Selma represents the year’s biggest over-look in regards to the Academy nominations this year. Despite earning a Best Picture nomination, the only other presence the film has amongst the nominations is in the category of Best Song. This is incredibly surprising, especially when you consider the quality of the film in question. Selma is quite easily the best biopic amongst the nominations this year, as well as featuring the most powerful lead performance of the last year. Evidently the Academy seem to believe they covered themselves last year with 12 Years a Slave. Well, news flash guys, that’s not how representation works.
Rather than portraying the whole life of Dr. Martin Luther King Jnr. (David Oyelowo), director/writer Ava DuVernay chooses to focus on a significant moment in the Doctor’s Civil Rights campaign, the 1965 Selma to Montgomery voting rights march. The film depicts the struggles with both local Government authority and Presidential, as attempts to march are met with violence and hostility from those more close-minded American citizens. Through perseverance and unity, King and his loyal group of activists work hard to reach the ultimate goal of equal civil rights.
Choosing to focus on one pivotal moment in King’s life, DuVernay’s approach is smart in its focus, allowing for a more intimate portrayal of the man at a pivotal moment in his career and life. The vent itself is one which is a great demonstration of perseverance, and moral decency. Moments in history shape how we define significant figures, how we judge their worth, and while King has many moments in his life which would prove worthy as a focus for a film, the events that took place at Selma pushed King’s character to great lengths, showing both the best and worst of his character.
Through having an incredibly layered version of King to play, Oyelowo owns the roll with a commanding spirit and bravura. He has King’s speech patterns down to a tee, showing him as a more flawed version away from the microphone, yet an intimidating presence when he needs to be. It is a performance which has clearly been pain-painstakingly crafted; Oyelowo has engulfed himself in the figure of King and come out on the other side as a fine-tuned portrayal, rarely slipping out at any point.
Elsewhere in the cast, not many other performers get quite the same platform as Oyelowo to develop a convincing portrayal. Carmen Ejogo as King’s wife, Coretta, impresses, crafting a dignified presence in the strong figure that was the Doctor’s other half. Tom Wilkinson is given a rather gruff version of Lyndon B. Johnson to play, which is one of my (and many others) major gripes with the film. Johnson and King’s relationship was one of profound mutual respect (I’m keen on my American History), yet the film portrays Johnson as a more of a hindrance than an ally at times. It seems an odd decision to make, and one which paints the film in a bit more of an aggressive fashion than it needs to be. There is enough tragedy and hardship already to face, so it seems strange that conflict should be generated within a relationship that thrived on mutual respect.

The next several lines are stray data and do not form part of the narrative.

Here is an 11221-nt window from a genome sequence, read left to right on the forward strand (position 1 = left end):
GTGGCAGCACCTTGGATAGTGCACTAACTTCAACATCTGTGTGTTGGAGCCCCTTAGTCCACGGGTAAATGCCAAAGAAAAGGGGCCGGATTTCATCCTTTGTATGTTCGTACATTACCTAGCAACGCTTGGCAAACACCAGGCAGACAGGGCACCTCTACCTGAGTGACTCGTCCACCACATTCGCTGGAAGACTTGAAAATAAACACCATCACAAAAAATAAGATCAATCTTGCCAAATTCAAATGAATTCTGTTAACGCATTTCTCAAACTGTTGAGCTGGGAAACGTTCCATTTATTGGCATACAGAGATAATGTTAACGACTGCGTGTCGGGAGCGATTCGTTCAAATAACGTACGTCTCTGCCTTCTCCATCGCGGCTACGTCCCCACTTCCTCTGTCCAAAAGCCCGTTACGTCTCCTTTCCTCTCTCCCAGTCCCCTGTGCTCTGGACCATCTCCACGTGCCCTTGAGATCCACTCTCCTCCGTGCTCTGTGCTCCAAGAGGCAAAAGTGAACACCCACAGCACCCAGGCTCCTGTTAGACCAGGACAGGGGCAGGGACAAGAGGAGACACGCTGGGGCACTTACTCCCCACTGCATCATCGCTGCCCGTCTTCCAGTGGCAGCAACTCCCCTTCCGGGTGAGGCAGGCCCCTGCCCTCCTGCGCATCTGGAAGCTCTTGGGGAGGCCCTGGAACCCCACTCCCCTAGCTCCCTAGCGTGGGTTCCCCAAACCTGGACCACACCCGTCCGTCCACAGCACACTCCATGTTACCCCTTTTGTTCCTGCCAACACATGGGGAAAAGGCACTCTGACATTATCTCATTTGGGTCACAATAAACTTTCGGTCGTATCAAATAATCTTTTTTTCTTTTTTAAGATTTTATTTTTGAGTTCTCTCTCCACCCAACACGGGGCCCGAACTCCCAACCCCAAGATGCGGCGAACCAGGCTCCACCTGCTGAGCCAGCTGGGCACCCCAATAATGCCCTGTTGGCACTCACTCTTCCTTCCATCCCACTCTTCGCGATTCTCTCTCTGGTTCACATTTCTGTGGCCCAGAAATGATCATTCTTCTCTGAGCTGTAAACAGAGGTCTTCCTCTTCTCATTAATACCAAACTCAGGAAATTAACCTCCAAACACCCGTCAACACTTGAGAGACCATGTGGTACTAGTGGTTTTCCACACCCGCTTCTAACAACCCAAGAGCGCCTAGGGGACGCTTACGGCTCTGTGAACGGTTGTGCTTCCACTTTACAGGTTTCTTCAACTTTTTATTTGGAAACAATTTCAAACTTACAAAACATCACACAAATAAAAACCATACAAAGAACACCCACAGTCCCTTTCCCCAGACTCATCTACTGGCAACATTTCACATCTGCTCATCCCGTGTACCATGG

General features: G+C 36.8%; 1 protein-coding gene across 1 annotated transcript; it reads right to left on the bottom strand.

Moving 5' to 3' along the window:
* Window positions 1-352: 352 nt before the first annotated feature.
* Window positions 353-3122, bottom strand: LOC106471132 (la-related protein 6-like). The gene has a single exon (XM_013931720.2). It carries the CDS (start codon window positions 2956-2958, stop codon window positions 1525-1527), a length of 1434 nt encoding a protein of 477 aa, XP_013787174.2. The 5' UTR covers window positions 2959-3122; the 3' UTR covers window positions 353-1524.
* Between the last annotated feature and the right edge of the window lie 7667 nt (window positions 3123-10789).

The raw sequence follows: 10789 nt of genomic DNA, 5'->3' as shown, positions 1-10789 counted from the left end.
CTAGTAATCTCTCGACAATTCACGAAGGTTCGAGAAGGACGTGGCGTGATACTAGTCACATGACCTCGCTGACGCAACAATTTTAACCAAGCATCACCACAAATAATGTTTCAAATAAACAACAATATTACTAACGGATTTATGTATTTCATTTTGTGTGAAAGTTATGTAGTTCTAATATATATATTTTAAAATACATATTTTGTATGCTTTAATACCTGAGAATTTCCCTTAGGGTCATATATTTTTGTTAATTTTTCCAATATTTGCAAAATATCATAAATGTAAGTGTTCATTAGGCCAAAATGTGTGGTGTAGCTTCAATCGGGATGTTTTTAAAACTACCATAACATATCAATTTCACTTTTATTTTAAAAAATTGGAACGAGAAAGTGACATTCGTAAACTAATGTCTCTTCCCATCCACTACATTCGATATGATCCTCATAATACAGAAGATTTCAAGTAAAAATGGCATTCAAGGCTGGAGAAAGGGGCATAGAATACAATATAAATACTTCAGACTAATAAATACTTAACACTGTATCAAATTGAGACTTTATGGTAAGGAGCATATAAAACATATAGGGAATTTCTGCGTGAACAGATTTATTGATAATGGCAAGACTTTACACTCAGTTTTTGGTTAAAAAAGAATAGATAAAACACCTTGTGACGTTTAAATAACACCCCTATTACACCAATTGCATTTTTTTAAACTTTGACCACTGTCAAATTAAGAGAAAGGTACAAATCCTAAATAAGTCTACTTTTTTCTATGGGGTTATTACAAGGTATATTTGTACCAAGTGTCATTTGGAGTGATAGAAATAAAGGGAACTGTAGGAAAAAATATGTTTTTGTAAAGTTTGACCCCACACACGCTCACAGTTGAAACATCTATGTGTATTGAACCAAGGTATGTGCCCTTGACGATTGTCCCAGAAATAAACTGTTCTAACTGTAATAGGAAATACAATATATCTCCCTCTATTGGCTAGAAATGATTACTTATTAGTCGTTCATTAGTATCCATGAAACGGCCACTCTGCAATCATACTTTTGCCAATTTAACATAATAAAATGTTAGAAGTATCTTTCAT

There is a great deal of anguish and tragedy throughout the proceedings which amounts in an incredibly affecting account of racial tension. DuVernay mines the film for all its dramatic potential, and truly makes the devastating factors resonate within the concious. This is a dark moment in human history, and rather than sugar-coat the actions in a cliff note version of history, DuVernay presents moments of violence which are as unsettling as they are pivotal to the movement, and ultimately its success. The 12A certificate may seem a bit lenient, but I think it is an important move to allow the film to be more accessible to younger generations as the lesson this film teaches is incredibly important, and the more people who can access it, the better.
Selma demonstrates that a lot has been achieved in the fight for equality across mankind, but recent events in society, namely the tragic case of Eric Garner, highlight that we may not have come as far as we may hope. There is a certain amount of this awareness present in the way DuVernay conducts her account of events, and it is this aspect which makes Selma a film that is as equally important as 12 Years a Slave, if not more so. Much more resonates in this tale of history, and while it may be uncomfortable at times, it is pivotal viewing,